My experience of technical writers is that they are - usually, not always - detail-oriented, conscientious and prone to perfectionism.  This makes sense, because these traits are pretty much requirements of the job, and if these things don't come naturally to you then you need to have the self-discipline to impose them on yourself if you want to be a good technical writer.  There are no objective metrics on what constitutes "good writing", so although there are various principles one should adhere to when producing technical documentation, and classic tomes on what constitutes "writing well" in general, it's very difficult to provide a scale or yardstick against which a piece of writing can be objectively measured.  This means that perfectionist tendencies can make a writer disappear down the rabbit hole when it comes to deciding when to put the keyboard down and stop making edits.  Because here's the guilty secret that writers all know: No piece of writing has ever been finished.  Sure, it's been drafted, re-drafted, reviewed, released, published, critiqued, amended, re-published and plagiarised, but it's never been finished to the point that writer couldn't change it some more.  This is as true of a help file as it is of a novel.  Code can be considered "complete" when it provides the specified functionality, and there is mathematical certainty about the boundaries of efficiency and concision so at some point there is at least a theoretical line past which the developer cannot improve the code.  Writing provides no such boundaries.  We can endlessly refine and reword and re-jig a paragraph until our head spins, and no-one can tell us that we can't improve it.

All this means that the writer with a leaning towards perfectionism - i.e. most of us - can be caught in an endless cycle of doing just what's necessary for the documentation, and no more, even though that goes against all of their instincts.  This is compounded by the fact that documentation is at the end of a linear process and as such, we are often squeezed for time to complete at the end of a sprint, or series of sprints.  This is typical in a Dirty Agile situation. There are ways to offset this, such as agreeing time boundaries with the rest of the scrum team, implementing proscriptive standards to make you quicker and more consistent, and insisting on having a hardening sprint where no new work is developed, but for writers in this unfortunate position, there may be little chance to focus on doing something "great".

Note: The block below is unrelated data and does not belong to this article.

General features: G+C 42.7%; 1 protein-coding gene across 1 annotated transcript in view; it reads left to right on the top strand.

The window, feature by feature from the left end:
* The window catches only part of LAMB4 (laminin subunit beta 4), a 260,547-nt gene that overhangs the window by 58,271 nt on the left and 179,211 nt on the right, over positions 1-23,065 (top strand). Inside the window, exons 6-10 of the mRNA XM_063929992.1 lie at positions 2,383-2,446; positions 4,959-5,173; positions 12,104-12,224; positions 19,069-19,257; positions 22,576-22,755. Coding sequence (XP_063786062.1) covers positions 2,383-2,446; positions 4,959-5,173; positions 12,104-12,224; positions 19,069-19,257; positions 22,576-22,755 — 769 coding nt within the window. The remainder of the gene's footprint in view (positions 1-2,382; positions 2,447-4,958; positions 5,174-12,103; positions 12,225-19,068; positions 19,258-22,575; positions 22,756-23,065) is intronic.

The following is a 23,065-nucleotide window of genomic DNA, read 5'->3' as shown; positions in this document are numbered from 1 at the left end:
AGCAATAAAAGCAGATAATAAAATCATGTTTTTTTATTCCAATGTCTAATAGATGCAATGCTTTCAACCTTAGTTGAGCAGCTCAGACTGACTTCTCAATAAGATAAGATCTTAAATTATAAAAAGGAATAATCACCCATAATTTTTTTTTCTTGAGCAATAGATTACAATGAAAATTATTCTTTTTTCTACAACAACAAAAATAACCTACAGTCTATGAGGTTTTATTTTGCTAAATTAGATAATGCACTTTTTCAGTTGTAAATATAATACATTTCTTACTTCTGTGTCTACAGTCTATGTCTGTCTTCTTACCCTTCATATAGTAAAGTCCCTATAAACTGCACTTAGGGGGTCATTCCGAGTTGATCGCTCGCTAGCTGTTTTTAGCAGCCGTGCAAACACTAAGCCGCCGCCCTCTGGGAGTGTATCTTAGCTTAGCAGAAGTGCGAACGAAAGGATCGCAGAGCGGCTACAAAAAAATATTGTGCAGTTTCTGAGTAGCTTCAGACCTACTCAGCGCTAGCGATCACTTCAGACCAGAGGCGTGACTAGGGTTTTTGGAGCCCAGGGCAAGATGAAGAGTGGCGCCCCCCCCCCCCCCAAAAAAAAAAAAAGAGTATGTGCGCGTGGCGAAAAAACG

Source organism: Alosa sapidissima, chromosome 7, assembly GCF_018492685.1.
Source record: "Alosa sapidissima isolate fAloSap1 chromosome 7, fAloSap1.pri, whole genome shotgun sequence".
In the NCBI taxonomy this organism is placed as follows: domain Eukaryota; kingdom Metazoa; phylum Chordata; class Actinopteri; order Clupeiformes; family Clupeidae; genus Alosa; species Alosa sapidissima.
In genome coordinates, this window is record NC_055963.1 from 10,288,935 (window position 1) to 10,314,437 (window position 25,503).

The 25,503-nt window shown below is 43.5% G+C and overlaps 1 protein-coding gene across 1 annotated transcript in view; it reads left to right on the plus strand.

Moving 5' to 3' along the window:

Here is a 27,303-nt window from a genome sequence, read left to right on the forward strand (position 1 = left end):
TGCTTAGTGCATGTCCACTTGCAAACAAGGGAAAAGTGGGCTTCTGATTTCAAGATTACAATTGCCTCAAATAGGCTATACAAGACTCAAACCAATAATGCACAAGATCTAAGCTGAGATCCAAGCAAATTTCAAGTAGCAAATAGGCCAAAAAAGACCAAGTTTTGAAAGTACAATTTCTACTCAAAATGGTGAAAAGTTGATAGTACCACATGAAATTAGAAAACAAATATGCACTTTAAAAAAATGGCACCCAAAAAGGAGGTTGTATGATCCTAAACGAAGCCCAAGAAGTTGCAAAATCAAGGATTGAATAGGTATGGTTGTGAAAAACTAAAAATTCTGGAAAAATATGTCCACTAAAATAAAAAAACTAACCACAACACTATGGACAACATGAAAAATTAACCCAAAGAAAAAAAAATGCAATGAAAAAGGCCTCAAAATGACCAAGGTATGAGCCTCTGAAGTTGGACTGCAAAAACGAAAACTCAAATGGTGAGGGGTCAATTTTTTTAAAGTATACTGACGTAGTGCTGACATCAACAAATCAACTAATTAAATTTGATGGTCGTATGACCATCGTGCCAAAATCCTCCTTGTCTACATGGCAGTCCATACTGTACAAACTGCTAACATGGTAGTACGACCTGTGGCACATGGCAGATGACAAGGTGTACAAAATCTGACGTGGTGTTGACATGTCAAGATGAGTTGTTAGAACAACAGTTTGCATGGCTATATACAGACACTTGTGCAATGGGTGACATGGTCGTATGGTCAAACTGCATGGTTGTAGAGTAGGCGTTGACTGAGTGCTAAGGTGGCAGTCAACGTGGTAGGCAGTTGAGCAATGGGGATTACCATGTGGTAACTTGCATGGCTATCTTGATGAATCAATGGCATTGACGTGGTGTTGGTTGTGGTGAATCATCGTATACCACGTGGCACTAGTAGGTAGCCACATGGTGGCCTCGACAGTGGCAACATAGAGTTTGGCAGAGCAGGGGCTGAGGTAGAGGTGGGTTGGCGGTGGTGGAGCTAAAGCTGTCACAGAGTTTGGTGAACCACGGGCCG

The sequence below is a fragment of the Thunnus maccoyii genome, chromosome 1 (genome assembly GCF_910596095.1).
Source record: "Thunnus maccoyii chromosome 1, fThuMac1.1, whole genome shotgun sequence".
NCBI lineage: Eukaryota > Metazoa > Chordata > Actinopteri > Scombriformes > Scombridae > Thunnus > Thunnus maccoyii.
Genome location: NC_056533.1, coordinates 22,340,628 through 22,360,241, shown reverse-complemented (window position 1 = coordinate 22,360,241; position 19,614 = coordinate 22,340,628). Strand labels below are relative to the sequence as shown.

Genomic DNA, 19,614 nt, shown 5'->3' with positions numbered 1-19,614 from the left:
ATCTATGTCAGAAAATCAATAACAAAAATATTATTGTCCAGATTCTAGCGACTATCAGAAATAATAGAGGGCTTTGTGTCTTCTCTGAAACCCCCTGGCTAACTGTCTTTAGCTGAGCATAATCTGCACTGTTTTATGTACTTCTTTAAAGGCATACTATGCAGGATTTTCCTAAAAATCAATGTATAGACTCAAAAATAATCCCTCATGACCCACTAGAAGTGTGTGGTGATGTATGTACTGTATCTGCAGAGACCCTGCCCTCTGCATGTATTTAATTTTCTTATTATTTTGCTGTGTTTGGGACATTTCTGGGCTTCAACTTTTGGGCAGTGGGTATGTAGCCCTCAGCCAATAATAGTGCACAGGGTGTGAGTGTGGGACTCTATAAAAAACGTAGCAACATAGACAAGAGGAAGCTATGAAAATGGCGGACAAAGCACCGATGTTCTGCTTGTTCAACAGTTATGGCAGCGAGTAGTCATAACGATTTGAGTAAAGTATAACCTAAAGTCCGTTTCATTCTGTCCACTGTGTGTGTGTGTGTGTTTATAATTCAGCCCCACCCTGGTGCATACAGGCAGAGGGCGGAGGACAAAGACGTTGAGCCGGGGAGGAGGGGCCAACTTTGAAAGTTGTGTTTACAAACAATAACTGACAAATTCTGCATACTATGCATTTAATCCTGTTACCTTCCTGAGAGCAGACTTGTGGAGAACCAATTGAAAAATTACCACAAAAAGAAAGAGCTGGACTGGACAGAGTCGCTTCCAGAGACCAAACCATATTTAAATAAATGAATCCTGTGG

I can offer no advice, but I can offer a warning: If you never get the chance to do "great" work in your current position, find another place that'll give you that chance, because with nothing to strive for, work quickly becomes a slow, boring march to an unfulfilled career and a retirement full of regrets.  Don't be that person.  You won't like it.


* - I'm sure lots of developers are also in this situation, but I believe that it is more likely for writers to work in a team where they have no externally-designed "great" framework or vision, then it is for developers.  Fee free to contradict me in the comments though.

Tuesday 10 March 2015

99% Dirty Agile

I recently attended the launch of the BCS's latest offering, Agile Foundations: Principles, practises and frameworks in London. As this is the official companion book to the BCS Agile Foundation Certificate in Agile, you might think that it's only worth reading if you are studying for that qualification, but you would be incorrect.  Having read it, I can heartily recommend it for anyone with an interest in agile methodologies; there will be very, very few people who have a broad enough range of experience that they won't learn something new, interesting and useful from it.  However, a full review and/or evangelical recommendation is not the point of this post, and neither is a forensic examination of how it treats the topic of agile documentation (which will come at a later date.  Try not to get too excited, it's bad for your heart.).  The point of this post is to relate the important realisation I had on the way back from the launch.

After the book overview, case study and Q&A (all very interesting) there were a few drinks and some chatting amongst ourselves. During this, I had a conversation with Mike Short from radtac where I asked him about the problem of Water-Scrum-Fall and how you turn the specialists that you find in mature companies into the generalists that you really need to make agile effective.  Mike is someone who (amongst other things) specialises in changing cultures and mindsets into ones where agile can flourish, so asking him about the minutiae of linear development models is a bit like asking Alex Ferguson for a detailed discussion about methods for improving sprinting speed - it's relevant to what he does, but he operates at a different conceptual level.  That alone was an interesting realisation, but not the important one.